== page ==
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Sly Like a Fox 

The message of "Zootopia" is more than timely


Disney's "Zootopia" is not only a pretty great story that is very well told, the entire plot is built around some amazing messages for 2016. This isn't propaganda or some weird form of indoctrination, but "Zootopia" spends its entire running time focused on an important message that it spells out beautifully.

The best animated films nowadays aren't just about giving parents some place to take their kids for a few hours. Messages and thematic material are sprinkled throughout the bright colors and beautiful animation not only for the young audience, but also to give parents something to chew on, creating an in-road for difficult conversations.

Judy Hopps (voiced adorably by Ginnifer Goodwin) is a rabbit who has wanted to be a cop since she was a child. She passes the police academy and is assigned to the city of Zootopia. The city is broken up into different sectors such asTundra Town and Sahara Square, but the twist is that everyone lives side by side: the predators and the prey.

Ever since Judy was a tiny rabbit, she feared (and was taught to fear by her parents) foxes, who were supposedly all violent and conniving. She even has pepper spray that is specifically targeted at foxes. When she arrives in Zootopia and meets a fox, she tries to push her judgments of foxes down to help him, but he turns out to be running a scam and all of her fears are basically founded. However, when she starts getting to know her new red fox friend (perfectly voiced by Jason Bateman), he tells his story of how he was always treated like he was going to be an animal and a conniving sneak, so he just became one since that's all anyone expected.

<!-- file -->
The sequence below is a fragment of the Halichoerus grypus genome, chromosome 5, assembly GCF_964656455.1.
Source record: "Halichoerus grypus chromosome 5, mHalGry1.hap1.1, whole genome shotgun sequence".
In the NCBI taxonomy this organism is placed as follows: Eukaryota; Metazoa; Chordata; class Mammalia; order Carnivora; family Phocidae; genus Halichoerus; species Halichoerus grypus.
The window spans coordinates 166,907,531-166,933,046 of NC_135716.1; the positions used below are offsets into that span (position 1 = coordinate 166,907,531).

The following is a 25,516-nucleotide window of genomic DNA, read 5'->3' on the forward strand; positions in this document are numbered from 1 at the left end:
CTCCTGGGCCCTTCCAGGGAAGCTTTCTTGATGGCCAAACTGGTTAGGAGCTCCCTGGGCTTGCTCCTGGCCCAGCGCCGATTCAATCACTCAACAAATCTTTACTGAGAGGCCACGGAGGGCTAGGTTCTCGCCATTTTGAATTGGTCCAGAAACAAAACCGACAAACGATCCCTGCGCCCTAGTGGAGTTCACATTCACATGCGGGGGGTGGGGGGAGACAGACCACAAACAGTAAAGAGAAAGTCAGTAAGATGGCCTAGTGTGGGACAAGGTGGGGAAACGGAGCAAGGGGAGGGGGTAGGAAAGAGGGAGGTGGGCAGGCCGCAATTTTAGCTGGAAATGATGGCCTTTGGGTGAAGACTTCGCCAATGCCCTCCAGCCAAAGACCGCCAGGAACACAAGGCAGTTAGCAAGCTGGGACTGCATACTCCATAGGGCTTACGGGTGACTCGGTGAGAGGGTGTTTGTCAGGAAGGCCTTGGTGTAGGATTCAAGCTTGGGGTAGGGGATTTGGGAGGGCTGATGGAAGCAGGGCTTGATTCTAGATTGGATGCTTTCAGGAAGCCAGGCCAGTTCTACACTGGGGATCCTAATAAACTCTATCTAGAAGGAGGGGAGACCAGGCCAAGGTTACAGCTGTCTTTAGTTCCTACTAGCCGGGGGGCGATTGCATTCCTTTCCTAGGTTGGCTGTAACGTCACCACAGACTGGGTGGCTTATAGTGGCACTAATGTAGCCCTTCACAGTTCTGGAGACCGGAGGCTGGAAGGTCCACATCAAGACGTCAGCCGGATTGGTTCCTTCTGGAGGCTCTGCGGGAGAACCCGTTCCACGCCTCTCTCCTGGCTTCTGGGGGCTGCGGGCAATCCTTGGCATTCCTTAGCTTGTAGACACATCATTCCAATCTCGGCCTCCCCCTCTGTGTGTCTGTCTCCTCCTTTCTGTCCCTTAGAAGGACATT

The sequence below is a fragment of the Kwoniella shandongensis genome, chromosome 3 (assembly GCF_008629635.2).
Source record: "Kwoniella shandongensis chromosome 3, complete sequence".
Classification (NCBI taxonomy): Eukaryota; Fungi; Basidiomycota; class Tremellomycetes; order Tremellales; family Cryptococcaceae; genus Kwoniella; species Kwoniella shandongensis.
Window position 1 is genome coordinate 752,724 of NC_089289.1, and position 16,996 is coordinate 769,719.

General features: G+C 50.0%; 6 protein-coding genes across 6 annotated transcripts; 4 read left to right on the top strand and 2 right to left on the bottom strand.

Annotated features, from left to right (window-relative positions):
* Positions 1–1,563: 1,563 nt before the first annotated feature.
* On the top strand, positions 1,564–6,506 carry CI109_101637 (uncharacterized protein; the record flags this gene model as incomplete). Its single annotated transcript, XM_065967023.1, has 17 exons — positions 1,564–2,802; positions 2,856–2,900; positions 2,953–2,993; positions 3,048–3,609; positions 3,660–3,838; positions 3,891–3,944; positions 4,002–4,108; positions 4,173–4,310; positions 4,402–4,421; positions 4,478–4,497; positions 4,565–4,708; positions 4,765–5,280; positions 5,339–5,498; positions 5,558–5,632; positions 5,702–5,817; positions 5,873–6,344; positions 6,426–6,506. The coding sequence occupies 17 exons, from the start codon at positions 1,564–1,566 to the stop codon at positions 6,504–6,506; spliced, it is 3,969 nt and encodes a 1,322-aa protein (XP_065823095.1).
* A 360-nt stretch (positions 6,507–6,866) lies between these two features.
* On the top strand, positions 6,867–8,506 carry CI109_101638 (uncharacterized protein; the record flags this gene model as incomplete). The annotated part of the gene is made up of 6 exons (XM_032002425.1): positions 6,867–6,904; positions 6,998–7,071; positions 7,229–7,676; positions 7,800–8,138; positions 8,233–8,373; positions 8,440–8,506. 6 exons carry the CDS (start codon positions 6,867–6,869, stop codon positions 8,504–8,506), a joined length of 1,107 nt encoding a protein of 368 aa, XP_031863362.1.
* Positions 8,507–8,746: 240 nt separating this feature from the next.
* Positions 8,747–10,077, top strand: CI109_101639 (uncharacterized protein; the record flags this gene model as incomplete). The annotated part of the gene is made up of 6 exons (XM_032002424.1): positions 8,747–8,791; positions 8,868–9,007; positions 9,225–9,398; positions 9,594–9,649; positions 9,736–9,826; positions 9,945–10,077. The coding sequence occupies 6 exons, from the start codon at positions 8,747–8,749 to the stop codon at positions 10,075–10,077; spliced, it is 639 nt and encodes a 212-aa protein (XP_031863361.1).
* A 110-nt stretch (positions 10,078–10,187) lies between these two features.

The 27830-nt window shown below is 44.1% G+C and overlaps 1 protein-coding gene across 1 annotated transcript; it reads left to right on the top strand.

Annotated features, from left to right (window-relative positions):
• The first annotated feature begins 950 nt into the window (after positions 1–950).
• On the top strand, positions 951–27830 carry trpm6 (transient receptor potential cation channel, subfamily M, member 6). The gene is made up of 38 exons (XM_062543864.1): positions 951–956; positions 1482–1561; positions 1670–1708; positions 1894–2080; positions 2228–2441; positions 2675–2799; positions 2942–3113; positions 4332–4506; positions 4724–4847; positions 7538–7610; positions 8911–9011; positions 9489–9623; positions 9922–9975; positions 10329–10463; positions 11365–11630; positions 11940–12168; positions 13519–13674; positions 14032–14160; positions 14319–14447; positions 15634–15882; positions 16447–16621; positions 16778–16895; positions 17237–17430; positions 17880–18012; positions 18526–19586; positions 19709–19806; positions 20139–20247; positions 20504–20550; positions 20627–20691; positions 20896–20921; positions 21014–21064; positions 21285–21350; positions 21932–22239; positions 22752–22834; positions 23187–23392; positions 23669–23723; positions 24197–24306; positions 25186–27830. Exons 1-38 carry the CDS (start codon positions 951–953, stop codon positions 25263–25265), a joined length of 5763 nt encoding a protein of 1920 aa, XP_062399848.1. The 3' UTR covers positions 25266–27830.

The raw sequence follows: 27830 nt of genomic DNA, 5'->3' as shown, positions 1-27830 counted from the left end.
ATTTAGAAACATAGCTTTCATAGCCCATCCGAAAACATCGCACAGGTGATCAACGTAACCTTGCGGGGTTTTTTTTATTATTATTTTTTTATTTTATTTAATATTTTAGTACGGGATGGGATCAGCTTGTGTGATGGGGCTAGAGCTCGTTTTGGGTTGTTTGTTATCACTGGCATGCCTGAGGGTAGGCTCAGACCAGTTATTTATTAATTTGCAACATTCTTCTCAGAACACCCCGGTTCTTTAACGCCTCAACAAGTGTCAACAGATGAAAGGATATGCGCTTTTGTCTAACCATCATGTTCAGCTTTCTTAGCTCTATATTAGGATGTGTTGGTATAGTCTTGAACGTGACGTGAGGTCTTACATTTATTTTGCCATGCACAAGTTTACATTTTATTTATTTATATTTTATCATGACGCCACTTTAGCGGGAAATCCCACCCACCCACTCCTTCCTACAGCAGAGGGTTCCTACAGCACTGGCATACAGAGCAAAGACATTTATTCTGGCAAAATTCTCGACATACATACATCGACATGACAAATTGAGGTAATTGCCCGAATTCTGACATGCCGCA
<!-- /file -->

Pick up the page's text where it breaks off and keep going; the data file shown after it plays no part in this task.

The two of them team up to take on a mystery of disappearing animals that feels like a mash-up of "Chinatown" and "Who Framed Roger Rabbit." Though the mystery is fun and engaging and there's plenty of action and laughs for the kids and grown-ups, this Disney movie is straight-up about racism. Judy learns to get over her prejudices and fight institutional inequality, Nick Wilde, the fox, learns that systemic discrimination doesn't need to shape how he sees himself, and the big mystery is all tied to keeping the majority in fear of the minority.

Co-directors Byron Howard ("Tangled") and Rich Moore ("Futurama") have built a fully realized world (where dozens of stories can be told), creating an incredible device for teaching kids not to be judgmental, bigoted fools.

The predators in "Zootopia" are only 10 percent of the population, with the other 90 percent made up of mice, sheep, rabbits and everything else under the sun that is easily picked off. Part of the overarching conspiracy is to make the 90 percent fearful of the 10 percent for crimes they didn't commit. At one point, the villain even says how easy it is to control the majority through fear. Although those are some pretty heady topics for a Disney movie, the message is handled well and the film is a ton of fun.

"Zootopia" is an important movie for parents, for kids and for anyone who has an appreciation of animated films. Asking people to be less prejudiced and more open-minded isn't just something that kids should be learning, but a message for the entire world. Zootopia opened globally this month with box office sales approaching $600 million, and more countries to come.


Directed by Byron Howard and Rich Moore

Grade: A

Now Playing at Old Mill Stadium 16 & IMAX

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